I get timeout errors every couple of days or so between IIS7 and an SQL 2008 Server. The error message I get is:

System.InvalidOperationException: Timeout expired. The timeout period elapsed prior to obtaining a connection from the pool. This may have occurred because all pooled connections were in use and max pool size was reached.

Sometimes this sorts itself out, other times I need to manually restart SQL Server. Is there any way I can trace down the cause of this error. I'm 90% sure it's somewhere without our ASP.NET webforms app where a connection is being opened and not closed, but I'm at a loss to pin down the cause.

migrated from stackoverflow.com Jan 26 '12 at 14:15

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You can query sys.dm_exec_sessions on the last_request_end_time column to find open yet "sleeping" connections.

From this, you can find out the last SQL executed

SELECT session_id, TEXT
FROM sys.dm_exec_connections c
CROSS APPLY sys.dm_exec_sql_text(c.most_recent_sql_handle) AS ST 
WHERE c.session_id = <suspicious one from sys.dm_exec_sessions>
  • Hi @gbn, at what columns do I need to check to find the 'open yet sleeping connections'? Does this mean where last_request_end_time is null and status is sleeping? – Dirk Boer Jun 16 '18 at 21:13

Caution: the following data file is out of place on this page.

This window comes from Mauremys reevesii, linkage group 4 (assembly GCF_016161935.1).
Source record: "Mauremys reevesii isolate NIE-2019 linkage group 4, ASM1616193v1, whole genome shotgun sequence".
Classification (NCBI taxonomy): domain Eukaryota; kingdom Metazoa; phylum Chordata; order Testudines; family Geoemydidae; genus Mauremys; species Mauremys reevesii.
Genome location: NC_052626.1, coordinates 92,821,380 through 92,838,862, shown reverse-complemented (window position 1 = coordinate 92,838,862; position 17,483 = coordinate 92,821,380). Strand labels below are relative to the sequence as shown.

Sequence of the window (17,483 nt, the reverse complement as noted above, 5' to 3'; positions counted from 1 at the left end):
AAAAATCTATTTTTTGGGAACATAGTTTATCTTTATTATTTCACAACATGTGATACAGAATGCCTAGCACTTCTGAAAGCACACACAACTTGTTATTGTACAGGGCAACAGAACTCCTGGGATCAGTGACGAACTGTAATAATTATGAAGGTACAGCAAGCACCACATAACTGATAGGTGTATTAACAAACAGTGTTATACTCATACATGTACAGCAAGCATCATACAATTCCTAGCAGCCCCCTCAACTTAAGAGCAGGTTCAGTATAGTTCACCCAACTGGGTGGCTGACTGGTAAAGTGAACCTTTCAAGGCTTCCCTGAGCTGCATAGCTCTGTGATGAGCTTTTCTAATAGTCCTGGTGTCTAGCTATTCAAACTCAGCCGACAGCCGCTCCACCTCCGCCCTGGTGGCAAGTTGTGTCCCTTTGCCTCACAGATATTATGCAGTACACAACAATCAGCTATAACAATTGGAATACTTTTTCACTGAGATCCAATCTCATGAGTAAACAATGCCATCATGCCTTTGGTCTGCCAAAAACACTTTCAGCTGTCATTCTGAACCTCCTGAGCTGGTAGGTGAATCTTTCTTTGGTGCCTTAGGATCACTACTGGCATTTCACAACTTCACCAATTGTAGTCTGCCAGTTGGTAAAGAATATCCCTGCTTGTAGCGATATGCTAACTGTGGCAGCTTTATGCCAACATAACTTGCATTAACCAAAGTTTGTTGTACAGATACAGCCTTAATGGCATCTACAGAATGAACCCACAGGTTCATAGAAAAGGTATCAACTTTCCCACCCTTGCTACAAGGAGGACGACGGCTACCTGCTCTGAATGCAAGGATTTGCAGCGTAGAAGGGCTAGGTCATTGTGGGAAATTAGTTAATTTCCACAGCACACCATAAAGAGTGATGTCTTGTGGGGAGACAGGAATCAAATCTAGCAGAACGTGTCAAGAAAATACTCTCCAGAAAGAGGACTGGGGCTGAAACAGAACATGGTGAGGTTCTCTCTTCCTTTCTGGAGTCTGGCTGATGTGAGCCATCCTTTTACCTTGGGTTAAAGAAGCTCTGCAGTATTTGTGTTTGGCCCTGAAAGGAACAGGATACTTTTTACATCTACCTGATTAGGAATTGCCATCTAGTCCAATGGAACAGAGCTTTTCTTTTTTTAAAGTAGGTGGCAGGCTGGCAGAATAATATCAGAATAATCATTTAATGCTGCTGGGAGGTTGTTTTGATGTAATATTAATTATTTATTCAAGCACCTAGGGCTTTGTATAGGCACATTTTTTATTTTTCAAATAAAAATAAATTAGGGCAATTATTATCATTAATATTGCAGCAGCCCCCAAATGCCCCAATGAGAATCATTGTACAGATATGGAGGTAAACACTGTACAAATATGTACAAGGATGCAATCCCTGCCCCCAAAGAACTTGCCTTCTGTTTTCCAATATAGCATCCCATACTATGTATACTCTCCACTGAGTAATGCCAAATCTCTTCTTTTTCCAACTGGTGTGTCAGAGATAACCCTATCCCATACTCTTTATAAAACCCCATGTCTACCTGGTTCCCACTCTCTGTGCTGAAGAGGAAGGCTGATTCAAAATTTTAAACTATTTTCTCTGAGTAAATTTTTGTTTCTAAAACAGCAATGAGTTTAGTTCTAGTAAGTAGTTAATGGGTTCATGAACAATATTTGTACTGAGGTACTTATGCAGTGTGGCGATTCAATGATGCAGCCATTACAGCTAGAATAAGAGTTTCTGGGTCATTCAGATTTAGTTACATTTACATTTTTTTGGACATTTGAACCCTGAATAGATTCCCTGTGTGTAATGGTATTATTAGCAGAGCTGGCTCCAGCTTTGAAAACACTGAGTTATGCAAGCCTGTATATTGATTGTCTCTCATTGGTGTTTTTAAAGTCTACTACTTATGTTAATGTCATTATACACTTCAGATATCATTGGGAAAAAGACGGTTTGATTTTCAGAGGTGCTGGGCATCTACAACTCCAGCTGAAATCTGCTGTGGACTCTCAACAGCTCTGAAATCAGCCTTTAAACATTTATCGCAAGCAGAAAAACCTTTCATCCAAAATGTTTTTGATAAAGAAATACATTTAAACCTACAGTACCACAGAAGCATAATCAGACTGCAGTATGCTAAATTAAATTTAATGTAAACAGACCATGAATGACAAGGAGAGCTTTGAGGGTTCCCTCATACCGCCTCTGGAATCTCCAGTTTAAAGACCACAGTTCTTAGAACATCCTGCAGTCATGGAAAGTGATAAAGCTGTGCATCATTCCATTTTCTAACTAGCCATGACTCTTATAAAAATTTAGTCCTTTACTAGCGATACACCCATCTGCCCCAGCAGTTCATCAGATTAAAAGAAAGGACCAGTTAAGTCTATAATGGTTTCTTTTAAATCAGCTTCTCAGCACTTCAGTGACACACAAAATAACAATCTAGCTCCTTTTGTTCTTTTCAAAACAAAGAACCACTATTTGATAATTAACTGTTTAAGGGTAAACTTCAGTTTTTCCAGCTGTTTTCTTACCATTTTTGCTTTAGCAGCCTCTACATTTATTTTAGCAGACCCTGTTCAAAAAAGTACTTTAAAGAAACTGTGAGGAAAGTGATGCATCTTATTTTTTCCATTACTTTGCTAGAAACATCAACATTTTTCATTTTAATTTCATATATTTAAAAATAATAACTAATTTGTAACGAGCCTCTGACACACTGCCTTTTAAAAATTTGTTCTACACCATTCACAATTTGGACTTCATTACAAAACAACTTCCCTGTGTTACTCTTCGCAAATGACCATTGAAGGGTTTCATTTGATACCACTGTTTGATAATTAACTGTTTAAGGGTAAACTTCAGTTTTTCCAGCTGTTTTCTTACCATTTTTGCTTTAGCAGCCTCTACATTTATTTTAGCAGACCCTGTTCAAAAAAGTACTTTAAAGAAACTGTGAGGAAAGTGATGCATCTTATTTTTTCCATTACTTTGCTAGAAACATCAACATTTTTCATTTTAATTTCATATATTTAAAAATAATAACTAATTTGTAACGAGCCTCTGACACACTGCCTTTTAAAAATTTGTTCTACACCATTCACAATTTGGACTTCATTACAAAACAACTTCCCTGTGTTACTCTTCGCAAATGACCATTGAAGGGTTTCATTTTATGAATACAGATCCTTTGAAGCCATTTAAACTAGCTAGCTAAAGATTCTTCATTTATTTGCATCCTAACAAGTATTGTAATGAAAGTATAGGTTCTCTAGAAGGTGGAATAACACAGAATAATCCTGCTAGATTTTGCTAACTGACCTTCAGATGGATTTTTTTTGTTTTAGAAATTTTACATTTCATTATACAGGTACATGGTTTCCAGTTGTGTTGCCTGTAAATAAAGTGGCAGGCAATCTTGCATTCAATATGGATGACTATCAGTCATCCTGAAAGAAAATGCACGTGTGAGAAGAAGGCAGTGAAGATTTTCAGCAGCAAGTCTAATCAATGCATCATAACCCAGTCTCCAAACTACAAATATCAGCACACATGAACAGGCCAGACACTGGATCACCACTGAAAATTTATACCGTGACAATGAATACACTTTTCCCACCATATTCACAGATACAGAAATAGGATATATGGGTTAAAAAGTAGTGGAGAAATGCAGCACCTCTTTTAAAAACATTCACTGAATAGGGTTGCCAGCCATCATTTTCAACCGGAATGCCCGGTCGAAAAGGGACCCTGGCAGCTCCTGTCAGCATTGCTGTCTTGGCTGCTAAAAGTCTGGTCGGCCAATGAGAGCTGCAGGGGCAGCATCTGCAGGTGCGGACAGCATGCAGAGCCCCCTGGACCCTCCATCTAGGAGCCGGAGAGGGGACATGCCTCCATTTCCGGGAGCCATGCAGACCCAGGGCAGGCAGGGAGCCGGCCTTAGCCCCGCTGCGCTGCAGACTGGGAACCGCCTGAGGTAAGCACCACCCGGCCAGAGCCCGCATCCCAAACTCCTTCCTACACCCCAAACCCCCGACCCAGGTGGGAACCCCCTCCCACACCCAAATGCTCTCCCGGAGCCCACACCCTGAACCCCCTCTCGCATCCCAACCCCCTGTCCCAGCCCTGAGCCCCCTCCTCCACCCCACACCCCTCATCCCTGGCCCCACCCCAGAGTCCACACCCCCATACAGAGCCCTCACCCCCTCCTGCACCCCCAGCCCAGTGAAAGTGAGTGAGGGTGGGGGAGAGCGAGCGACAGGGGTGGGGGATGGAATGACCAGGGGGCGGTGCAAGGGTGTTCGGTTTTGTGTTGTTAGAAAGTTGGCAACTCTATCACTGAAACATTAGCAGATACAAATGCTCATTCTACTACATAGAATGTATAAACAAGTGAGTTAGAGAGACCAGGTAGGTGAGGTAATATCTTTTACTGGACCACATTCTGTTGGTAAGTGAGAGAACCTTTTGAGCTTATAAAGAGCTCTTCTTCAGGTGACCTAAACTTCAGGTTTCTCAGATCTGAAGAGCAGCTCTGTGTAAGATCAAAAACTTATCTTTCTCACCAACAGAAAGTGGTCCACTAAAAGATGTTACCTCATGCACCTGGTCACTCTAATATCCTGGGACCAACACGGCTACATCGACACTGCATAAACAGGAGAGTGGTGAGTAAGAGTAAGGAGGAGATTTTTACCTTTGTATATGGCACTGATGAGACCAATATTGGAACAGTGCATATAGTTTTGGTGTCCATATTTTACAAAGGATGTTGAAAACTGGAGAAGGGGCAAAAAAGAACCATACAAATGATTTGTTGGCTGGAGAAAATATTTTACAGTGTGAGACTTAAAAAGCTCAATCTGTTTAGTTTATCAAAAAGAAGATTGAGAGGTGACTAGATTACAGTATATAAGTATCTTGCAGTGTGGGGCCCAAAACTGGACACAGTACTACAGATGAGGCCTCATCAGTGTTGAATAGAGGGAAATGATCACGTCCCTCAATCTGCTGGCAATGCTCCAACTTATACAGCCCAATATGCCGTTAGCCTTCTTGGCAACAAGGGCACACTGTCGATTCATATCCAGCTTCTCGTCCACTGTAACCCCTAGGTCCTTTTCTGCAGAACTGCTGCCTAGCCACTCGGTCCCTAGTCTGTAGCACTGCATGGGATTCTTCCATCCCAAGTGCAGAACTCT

I'm 90% sure it's somewhere without our ASP.NET webforms app where a connection is being opened and not closed

I hope in your webforms, you are following the below mentioned approach to dispose the IDisposable objects....

using (System.Data.SqlClient.SqlConnection con = new SqlConnection("YourConnection string")) { 
    SqlCommand cmd = new SqlCommand(); 
    string expression = "Parameter value"; 
    cmd.CommandType = CommandType.StoredProcedure; 
    cmd.CommandText = "Your Stored Procedure"; 
    cmd.Parameters.Add("Your Parameter Name", 
                SqlDbType.VarChar).Value = expression;    
    cmd.Connection = con; 
    using (IDataReader dr = cmd.ExecuteReader()) 
        if (dr.Read()) 
  • Nice to know about the IDisposable. – StanleyJohns Jan 27 '12 at 18:16

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